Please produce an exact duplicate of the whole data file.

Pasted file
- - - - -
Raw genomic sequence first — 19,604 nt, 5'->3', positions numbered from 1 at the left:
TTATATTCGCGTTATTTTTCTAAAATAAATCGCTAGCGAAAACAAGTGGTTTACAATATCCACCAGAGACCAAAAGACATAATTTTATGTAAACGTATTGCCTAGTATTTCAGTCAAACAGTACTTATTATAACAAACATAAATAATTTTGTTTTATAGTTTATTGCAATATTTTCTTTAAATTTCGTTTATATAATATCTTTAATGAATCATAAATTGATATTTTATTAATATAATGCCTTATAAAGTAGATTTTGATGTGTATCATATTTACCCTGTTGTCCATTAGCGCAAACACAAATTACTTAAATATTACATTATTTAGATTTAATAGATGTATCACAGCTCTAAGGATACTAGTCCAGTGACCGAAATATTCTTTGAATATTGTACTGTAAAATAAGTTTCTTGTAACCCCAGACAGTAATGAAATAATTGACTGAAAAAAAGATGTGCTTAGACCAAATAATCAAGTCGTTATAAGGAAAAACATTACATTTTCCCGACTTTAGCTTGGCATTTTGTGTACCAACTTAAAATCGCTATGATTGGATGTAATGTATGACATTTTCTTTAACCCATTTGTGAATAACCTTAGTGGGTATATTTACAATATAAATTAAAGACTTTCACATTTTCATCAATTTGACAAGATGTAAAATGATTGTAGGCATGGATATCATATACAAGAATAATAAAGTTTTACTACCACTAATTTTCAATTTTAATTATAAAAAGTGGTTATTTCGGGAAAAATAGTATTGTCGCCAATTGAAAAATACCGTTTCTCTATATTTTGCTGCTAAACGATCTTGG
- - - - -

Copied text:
Raw genomic sequence first — 19,604 nt, 5'->3', positions numbered from 1 at the left:
TTATATTCGCGTTATTTTTCTAAAATAAATCGCTAGCGAAAACAAGTGGTTTACAATATCCACCAGAGACCAAAAGACATAATTTTATGTAAACGTATTGCCTAGTATTTCAGTCAAACAGTACTTATTATAACAAACATAAATAATTTTGTTTTATAGTTTATTGCAATATTTTCTTTAAATTTCGTTTATATAATATCTTTAATGAATCATAAATTGATATTTTATTAATATAATGCCTTATAAAGTAGATTTTGATGTGTATCATATTTACCCTGTTGTCCATTAGCGCAAACACAAATTACTTAAATATTACATTATTTAGATTTAATAGATGTATCACAGCTCTAAGGATACTAGTCCAGTGACCGAAATATTCTTTGAATATTGTACTGTAAAATAAGTTTCTTGTAACCCCAGACAGTAATGAAATAATTGACTGAAAAAAAGATGTGCTTAGACCAAATAATCAAGTCGTTATAAGGAAAAACATTACATTTTCCCGACTTTAGCTTGGCATTTTGTGTACCAACTTAAAATCGCTATGATTGGATGTAATGTATGACATTTTCTTTAACCCATTTGTGAATAACCTTAGTGGGTATATTTACAATATAAATTAAAGACTTTCACATTTTCATCAATTTGACAAGATGTAAAATGATTGTAGGCATGGATATCATATACAAGAATAATAAAGTTTTACTACCACTAATTTTCAATTTTAATTATAAAAAGTGGTTATTTCGGGAAAAATAGTATTGTCGCCAATTGAAAAATACCGTTTCTCTATATTTTGCTGCTAAACGATCTTGG